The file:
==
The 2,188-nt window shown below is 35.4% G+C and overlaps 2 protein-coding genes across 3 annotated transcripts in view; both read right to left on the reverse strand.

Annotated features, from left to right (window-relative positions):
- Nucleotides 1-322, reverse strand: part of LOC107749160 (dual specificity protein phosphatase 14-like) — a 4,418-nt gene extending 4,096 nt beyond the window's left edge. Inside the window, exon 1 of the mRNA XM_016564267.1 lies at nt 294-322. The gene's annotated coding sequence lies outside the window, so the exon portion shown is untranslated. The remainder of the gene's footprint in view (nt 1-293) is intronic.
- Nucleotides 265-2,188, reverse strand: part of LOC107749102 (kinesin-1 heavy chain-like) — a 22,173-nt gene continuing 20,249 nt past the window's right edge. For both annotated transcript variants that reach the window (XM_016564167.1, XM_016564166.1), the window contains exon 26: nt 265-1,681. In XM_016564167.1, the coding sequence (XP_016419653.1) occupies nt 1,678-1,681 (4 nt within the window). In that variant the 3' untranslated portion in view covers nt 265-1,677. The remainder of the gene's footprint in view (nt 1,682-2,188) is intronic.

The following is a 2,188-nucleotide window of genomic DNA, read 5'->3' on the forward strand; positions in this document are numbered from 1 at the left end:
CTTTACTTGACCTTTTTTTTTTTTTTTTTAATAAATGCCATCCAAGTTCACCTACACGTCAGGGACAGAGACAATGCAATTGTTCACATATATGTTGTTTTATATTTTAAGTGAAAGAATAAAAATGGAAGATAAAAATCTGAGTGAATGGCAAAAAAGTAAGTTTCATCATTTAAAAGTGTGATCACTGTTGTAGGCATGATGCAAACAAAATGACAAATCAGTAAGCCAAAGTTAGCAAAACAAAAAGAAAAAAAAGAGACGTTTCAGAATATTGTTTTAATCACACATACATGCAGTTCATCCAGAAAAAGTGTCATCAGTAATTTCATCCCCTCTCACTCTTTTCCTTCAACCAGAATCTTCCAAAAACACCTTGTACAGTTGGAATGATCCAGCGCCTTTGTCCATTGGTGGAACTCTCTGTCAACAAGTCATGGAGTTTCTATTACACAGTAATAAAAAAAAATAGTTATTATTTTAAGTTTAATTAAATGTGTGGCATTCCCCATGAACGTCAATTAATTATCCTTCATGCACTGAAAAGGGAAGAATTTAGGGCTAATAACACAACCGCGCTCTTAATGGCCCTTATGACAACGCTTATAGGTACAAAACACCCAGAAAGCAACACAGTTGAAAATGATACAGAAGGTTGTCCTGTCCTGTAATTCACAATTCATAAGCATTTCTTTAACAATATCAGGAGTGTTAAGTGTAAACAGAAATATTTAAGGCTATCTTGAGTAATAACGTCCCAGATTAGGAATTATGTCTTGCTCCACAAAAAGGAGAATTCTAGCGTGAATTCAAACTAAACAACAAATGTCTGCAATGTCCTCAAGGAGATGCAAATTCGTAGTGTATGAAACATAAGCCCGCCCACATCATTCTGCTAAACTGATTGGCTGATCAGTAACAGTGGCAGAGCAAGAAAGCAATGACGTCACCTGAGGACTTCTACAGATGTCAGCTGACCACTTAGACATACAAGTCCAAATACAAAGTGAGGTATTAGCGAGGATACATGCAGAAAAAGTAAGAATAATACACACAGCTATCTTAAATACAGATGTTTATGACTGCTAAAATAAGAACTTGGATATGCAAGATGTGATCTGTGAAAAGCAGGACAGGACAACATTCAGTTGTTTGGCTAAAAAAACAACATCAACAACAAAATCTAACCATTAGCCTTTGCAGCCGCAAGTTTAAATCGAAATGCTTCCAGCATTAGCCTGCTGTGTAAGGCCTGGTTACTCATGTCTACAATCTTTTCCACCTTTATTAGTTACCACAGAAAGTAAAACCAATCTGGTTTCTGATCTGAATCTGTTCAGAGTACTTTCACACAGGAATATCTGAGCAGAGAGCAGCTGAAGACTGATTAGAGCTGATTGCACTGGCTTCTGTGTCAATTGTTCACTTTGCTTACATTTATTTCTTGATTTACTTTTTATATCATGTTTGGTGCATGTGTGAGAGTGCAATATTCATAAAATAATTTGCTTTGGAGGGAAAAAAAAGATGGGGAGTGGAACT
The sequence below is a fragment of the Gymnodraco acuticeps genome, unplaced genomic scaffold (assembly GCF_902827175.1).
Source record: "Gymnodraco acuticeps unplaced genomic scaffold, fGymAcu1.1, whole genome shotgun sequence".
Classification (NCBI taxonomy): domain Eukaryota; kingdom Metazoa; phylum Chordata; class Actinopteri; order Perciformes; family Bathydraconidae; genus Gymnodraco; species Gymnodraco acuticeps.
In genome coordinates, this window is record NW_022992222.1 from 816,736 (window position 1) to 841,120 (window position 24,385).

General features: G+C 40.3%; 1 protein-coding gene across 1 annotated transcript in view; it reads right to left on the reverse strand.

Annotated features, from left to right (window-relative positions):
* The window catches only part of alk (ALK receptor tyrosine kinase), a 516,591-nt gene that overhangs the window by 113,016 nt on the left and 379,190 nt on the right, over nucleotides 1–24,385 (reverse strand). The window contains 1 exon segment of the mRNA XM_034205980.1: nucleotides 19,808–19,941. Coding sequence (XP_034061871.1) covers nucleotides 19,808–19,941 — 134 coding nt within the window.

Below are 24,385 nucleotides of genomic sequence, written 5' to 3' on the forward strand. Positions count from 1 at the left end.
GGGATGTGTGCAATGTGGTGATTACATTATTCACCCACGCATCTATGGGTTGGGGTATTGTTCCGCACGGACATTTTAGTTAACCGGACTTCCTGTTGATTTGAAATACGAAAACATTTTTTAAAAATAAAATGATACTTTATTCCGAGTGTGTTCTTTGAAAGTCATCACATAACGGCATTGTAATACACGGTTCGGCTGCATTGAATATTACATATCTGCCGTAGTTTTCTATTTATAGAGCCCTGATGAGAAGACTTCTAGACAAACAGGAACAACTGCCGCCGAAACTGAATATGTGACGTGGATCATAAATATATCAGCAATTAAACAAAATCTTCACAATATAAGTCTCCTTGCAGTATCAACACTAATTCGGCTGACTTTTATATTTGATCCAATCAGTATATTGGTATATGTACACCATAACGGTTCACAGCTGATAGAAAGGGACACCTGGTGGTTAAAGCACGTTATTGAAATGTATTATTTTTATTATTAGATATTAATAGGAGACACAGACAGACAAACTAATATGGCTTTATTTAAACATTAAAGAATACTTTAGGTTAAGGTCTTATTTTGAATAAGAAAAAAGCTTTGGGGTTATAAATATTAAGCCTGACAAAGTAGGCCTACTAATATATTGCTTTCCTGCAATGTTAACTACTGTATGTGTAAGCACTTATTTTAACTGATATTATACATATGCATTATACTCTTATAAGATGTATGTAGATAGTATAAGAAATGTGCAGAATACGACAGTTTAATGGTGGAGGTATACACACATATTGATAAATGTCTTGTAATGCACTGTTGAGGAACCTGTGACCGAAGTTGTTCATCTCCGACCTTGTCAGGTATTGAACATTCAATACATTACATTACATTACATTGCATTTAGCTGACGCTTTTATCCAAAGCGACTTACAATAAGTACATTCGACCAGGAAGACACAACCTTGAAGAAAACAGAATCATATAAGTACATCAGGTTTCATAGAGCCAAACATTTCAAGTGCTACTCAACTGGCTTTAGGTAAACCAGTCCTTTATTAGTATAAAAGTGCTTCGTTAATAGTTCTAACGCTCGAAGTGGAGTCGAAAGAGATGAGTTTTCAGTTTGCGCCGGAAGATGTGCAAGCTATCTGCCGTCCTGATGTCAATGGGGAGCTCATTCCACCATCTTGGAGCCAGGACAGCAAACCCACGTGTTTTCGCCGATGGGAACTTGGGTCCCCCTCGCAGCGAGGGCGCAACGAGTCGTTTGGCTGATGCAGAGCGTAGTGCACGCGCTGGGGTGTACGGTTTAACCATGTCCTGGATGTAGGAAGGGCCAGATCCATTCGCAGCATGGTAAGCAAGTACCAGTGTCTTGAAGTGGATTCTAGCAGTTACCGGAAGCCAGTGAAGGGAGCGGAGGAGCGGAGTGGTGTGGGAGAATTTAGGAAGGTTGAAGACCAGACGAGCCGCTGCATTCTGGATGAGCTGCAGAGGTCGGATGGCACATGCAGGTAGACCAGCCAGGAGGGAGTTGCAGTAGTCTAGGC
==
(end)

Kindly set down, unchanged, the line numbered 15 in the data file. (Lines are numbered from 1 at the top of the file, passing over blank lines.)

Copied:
GGGATGTGTGCAATGTGGTGATTACATTATTCACCCACGCATCTATGGGTTGGGGTATTGTTCCGCACGGACATTTTAGTTAACCGGACTTCCTGTTGATTTGAAATACGAAAACATTTTTTAAAAATAAAATGATACTTTATTCCGAGTGTGTTCTTTGAAAGTCATCACATAACGGCATTGTAATACACGGTTCGGCTGCATTGAATATTACATATCTGCCGTAGTTTTCTATTTATAGAGCCCTGATGAGAAGACTTCTAGACAAACAGGAACAACTGCCGCCGAAACTGAATATGTGACGTGGATCATAAATATATCAGCAATTAAACAAAATCTTCACAATATAAGTCTCCTTGCAGTATCAACACTAATTCGGCTGACTTTTATATTTGATCCAATCAGTATATTGGTATATGTACACCATAACGGTTCACAGCTGATAGAAAGGGACACCTGGTGGTTAAAGCACGTTATTGAAATGTATTATTTTTATTATTAGATATTAATAGGAGACACAGACAGACAAACTAATATGGCTTTATTTAAACATTAAAGAATACTTTAGGTTAAGGTCTTATTTTGAATAAGAAAAAAGCTTTGGGGTTATAAATATTAAGCCTGACAAAGTAGGCCTACTAATATATTGCTTTCCTGCAATGTTAACTACTGTATGTGTAAGCACTTATTTTAACTGATATTATACATATGCATTATACTCTTATAAGATGTATGTAGATAGTATAAGAAATGTGCAGAATACGACAGTTTAATGGTGGAGGTATACACACATATTGATAAATGTCTTGTAATGCACTGTTGAGGAACCTGTGACCGAAGTTGTTCATCTCCGACCTTGTCAGGTATTGAACATTCAATACATTACATTACATTACATTGCATTTAGCTGACGCTTTTATCCAAAGCGACTTACAATAAGTACATTCGACCAGGAAGACACAACCTTGAAGAAAACAGAATCATATAAGTACATCAGGTTTCATAGAGCCAAACATTTCAAGTGCTACTCAACTGGCTTTAGGTAAACCAGTCCTTTATTAGTATAAAAGTGCTTCGTTAATAGTTCTAACGCTCGAAGTGGAGTCGAAAGAGATGAGTTTTCAGTTTGCGCCGGAAGATGTGCAAGCTATCTGCCGTCCTGATGTCAATGGGGAGCTCATTCCACCATCTTGGAGCCAGGACAGCAAACCCACGTGTTTTCGCCGATGGGAACTTGGGTCCCCCTCGCAGCGAGGGCGCAACGAGTCGTTTGGCTGATGCAGAGCGTAGTGCACGCGCTGGGGTGTACGGTTTAACCATGTCCTGGATGTAGGAAGGGCCAGATCCATTCGCAGCATGGTAAGCAAGTACCAGTGTCTTGAAGTGGATTCTAGCAGTTACCGGAAGCCAGTGAAGGGAGCGGAGGAGCGGAGTGGTGTGGGAGAATTTAGGAAGGTTGAAGACCAGACGAGCCGCTGCATTCTGGATGAGCTGCAGAGGTCGGATGGCACATGCAGGTAGACCAGCCAGGAGGGAGTTGCAGTAGTCTAGGC